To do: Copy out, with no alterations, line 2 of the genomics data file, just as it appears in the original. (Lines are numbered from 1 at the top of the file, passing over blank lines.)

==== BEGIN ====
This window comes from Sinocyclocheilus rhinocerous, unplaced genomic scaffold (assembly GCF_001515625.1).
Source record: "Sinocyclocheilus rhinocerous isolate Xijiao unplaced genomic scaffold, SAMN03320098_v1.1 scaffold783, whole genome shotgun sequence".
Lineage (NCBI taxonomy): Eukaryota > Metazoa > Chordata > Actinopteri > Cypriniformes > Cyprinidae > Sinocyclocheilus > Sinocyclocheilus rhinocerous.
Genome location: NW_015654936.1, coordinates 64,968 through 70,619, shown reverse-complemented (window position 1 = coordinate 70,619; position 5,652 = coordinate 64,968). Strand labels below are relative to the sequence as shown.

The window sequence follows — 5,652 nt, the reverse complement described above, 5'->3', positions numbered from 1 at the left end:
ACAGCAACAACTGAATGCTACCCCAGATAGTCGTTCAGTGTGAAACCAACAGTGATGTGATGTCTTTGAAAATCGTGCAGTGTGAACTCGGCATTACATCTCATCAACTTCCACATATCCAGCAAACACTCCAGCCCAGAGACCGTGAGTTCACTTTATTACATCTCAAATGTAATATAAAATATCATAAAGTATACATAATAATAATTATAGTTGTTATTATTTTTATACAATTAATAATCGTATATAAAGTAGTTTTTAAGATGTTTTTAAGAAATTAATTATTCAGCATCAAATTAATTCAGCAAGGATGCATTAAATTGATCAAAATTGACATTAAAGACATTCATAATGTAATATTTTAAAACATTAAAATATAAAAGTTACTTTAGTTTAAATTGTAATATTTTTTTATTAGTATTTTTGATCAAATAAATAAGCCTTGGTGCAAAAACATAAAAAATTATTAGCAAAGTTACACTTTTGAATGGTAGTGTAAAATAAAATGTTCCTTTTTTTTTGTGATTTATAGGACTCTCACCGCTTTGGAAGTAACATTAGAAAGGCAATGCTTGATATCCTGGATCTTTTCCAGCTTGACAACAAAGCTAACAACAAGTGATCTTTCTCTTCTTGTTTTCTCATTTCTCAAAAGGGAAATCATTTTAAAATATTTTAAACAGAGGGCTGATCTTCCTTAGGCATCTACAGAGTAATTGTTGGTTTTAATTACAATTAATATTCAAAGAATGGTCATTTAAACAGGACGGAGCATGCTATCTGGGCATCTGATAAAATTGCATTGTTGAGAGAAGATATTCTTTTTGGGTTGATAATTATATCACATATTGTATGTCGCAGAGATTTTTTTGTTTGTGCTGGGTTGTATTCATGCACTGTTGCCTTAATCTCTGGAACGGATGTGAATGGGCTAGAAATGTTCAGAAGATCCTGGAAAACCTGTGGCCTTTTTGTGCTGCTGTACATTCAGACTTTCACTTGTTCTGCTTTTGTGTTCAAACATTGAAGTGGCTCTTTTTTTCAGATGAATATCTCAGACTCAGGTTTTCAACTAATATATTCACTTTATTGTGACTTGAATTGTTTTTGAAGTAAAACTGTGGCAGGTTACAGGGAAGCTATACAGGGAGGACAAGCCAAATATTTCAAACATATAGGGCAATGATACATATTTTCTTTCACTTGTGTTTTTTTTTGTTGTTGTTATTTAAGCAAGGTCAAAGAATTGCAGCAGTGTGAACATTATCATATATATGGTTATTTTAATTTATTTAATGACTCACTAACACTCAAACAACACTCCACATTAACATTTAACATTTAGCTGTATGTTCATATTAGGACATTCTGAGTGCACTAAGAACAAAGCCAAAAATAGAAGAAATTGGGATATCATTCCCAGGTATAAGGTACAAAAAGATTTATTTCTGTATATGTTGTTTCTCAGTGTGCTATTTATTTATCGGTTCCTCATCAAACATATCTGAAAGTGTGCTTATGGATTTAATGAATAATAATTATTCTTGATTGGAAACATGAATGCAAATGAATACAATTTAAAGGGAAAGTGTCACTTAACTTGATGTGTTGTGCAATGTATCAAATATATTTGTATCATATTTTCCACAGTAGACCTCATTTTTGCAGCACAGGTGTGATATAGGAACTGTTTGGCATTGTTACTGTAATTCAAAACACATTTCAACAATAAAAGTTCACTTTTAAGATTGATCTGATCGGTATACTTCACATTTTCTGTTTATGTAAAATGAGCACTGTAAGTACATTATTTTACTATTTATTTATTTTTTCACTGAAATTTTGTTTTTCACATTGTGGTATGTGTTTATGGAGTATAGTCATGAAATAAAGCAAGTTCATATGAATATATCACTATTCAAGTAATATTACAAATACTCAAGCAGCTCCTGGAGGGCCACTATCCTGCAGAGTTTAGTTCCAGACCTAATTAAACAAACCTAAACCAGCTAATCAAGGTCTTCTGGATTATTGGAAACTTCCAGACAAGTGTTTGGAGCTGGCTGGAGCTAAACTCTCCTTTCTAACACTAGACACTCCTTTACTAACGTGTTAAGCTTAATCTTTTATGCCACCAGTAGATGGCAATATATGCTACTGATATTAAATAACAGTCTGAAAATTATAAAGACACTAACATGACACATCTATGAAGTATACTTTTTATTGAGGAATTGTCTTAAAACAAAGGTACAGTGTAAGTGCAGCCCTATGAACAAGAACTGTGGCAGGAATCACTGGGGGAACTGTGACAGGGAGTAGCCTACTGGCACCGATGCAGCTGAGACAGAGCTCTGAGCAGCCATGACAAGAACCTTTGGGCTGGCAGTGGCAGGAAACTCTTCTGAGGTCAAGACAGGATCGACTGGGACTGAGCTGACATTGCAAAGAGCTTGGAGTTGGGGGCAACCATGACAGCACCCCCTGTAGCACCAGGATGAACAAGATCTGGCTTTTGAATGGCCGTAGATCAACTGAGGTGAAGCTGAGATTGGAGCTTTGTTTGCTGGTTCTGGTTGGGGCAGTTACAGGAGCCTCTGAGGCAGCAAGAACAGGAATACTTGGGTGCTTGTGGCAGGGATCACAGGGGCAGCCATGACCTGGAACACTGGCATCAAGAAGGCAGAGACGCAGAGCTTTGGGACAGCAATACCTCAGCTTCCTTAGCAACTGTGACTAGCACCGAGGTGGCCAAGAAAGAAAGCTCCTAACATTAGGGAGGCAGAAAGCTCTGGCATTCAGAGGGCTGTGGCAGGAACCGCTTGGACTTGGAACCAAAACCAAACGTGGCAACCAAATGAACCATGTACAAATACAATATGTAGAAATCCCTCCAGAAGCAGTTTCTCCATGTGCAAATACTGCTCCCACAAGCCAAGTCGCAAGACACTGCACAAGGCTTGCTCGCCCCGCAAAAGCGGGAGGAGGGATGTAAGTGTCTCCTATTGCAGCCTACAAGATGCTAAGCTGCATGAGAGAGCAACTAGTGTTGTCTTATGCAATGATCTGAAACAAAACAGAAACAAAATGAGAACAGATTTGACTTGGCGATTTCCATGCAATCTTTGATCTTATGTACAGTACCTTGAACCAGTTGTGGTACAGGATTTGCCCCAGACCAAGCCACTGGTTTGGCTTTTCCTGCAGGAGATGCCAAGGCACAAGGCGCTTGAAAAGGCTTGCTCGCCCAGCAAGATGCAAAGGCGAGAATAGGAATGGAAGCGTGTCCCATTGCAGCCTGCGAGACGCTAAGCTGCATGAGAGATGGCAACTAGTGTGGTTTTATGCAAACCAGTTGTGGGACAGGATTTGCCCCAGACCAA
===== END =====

Source record: "Sinocyclocheilus rhinocerous isolate Xijiao unplaced genomic scaffold, SAMN03320098_v1.1 scaffold783, whole genome shotgun sequence".